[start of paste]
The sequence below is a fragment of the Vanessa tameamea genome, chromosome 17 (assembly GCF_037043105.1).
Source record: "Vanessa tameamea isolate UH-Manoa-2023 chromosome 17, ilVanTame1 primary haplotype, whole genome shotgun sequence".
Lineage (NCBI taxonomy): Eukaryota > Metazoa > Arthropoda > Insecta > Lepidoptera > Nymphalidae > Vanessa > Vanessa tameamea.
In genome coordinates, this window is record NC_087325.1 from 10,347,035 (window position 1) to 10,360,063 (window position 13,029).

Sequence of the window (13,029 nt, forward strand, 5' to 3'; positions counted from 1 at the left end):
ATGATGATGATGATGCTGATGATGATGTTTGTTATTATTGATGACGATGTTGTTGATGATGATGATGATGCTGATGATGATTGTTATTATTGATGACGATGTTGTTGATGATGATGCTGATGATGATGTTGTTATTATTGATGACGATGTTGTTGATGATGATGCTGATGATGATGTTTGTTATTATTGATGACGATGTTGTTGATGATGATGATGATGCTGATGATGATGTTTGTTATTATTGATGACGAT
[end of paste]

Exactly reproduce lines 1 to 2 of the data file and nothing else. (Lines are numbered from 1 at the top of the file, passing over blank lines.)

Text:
The sequence below is a fragment of the Vanessa tameamea genome, chromosome 17 (assembly GCF_037043105.1).
Source record: "Vanessa tameamea isolate UH-Manoa-2023 chromosome 17, ilVanTame1 primary haplotype, whole genome shotgun sequence".